Advantage (1) is quite attractive for general fluorometer applications. Namely, we can easily increase the number of fluorescence measurement wavelengths by mounting as many optical sensors as needed. Advantage (2) is useful for making real-time measurements outdoors. A schematic of a submersible multi-channel emission fluorometer employing SIM is shown in Fig. 3
Fig. 3 Schematic of a multi-channel emission fluorometer using multiple excitation wavelengths.
.

To demonstrate the effectiveness of SIM, we developed a two-channel emission fluorometer with twelve excitation wavelengths. A photograph of the two-channel emission fluorometer is shown in Fig. 4
Fig. 4 Photograph of our fluorometer. The height of the fluorometer is about 50 cm. Two Si photodiodes are mounted at the sides of the cylindrical cell and face each other.
. A cylindrical glass cell with an inner diameter of 14 mm was mounted at the center of the sample holder. The sample was excited from the bottom, and two fluorescence sensors that face each other were used to measure the fluorescence from the side of the cylindrical cell. The nine emission wavelengths of the fluorescence between 400 nm to 700 nm were measured using changing band path interference filters, which had a half band wavelength (HBW) of approximately 20 nm (Table 1

Table 1. Specifications of the Interference Filters

table-icon
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). Figure 5
Fig. 5 Spectral distributions of the LEDs used as the excitation light sources.
shows the spectral properties of the LEDs used as fluorescence excitation light sources. Table 2

Table 2. Specifications of the LEDs and their Corresponding Modulation Frequencies

table-icon
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shows the specifications of the LEDs and their corresponding modulation frequencies. The fluorescence signals were digitized using a 16-bit analog-to-digital converter, and then the frequency analysis was performed using FFT. The fluorescence measurement, which used two emission wavelengths and twelve excitation wavelengths, was performed by averaging ten FFT sets to improve the signal to noise ratio.

4. Data processing procedure

The data processing procedure is shown in Fig. 6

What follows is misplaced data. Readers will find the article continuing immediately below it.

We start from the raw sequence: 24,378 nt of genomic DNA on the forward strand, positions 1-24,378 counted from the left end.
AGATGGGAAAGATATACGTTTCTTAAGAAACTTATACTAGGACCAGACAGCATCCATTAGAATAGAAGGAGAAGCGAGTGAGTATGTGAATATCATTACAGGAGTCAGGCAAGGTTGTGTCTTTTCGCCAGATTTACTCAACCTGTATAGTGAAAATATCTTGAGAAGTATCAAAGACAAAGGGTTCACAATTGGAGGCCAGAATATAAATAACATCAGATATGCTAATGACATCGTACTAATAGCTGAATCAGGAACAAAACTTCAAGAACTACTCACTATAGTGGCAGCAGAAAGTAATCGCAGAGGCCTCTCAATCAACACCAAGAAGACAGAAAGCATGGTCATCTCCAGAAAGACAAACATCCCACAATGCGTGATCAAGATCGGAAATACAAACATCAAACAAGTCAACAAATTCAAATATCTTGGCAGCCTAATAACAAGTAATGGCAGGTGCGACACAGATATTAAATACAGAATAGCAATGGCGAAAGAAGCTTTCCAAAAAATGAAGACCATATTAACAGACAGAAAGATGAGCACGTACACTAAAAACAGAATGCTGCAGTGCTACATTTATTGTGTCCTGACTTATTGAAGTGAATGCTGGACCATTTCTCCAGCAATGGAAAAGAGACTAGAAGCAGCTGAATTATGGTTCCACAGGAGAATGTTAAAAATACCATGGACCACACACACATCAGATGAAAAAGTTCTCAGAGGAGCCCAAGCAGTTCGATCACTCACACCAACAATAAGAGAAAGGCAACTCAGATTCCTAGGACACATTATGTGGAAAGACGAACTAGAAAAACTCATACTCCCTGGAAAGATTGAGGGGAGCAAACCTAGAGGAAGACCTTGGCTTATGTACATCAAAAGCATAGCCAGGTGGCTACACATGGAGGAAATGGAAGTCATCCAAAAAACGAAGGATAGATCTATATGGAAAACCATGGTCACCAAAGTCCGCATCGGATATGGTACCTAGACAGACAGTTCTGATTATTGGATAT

Fig. 6 Data processing procedure. (a) FFT-analyzed signal at emission wavelengths of 500 nm, (b) 600 nm and (c) 675 nm. The arrowheads show the signal from elastic scattering. (d) Fluorescence excitation–emission contour map. The emission wavelengths are on the X axis and excitation wavelengths are on the Y axis.
. Note that the sample is cultured Tetraselmis tetrathele (Prasinophyceae) phytoplankton. The upper panels in Fig. 6 show examples of the frequency spectrum of the output signals at three emission wavelengths (500, 600 and 675 nm), using twelve excitation wavelengths (395, 415, 430, 450, 465, 470, 485, 505, 525, 570, 600 and 620 nm). In the case of 500 nm emission, we can see fluorescence signals at 160, 190, 230, 280 and 310 Hz, which correspond to excitation wavelengths 395, 415, 430, 450 and 465 nm, respectively. The peaks at 350, 400, 435 and 450 Hz are caused by elastic scattering. This can be seen from the limited bandwidth of the LEDs and interference filters. However, for 600 nm emission, the fluorescence signals are much smaller than those at 500 nm. The large peaks appearing at higher frequencies, larger than 585 Hz, arise from elastic scattering. Furthermore, for 675 nm emission, except for a peak at 585 Hz, we only observed fluorescence peaks which are caused by Chlorophyll-a.

To characterize the complex relationship between the fluorescence properties of the excitation and emission wavelengths, the measured data are assembled and presented in a 3D graph (Fig. 6(d)).

Note that the contour maps presented in this article have not been calibrated with fluorescence units and are presented as output signals because the aim of this study is to demonstrate the power of applying SIM to fluorometers.

5. Results

We performed measurements using seven species of cultured phytoplankton: Synechococcus sp. (Cyanophyceae), Porphyridium purpureum (Porphyridiophyceae), Chlorella kessleri (Trebouxiophyceae), T. tetrathele (Prasinophyceae), Nannochloropsis oculata (Eustigmatophyceae), Chaetoceros ceratosporum and Phaeodactylum tricornutum (Bacillariophyceae). The discrete wavelength dependences of the excitation–emission contours for each of the phytoplankton are presented in Fig. 7
Fig. 7 Fluorescence excitation–emission contour maps for cultured phytoplankton measured using our two-channel emission fluorometer with multi-wavelength excitation based on the SIM. ((a) Synechococcus sp., (b) Porphyridium purpureum, (c) Chlorella kessleri, (d) Tetraselmis tetrathele, (e) Nannochloropsis oculata, (f) Chaetoceros ceratosporum and (g) Phaeodactylum tricornutum).
.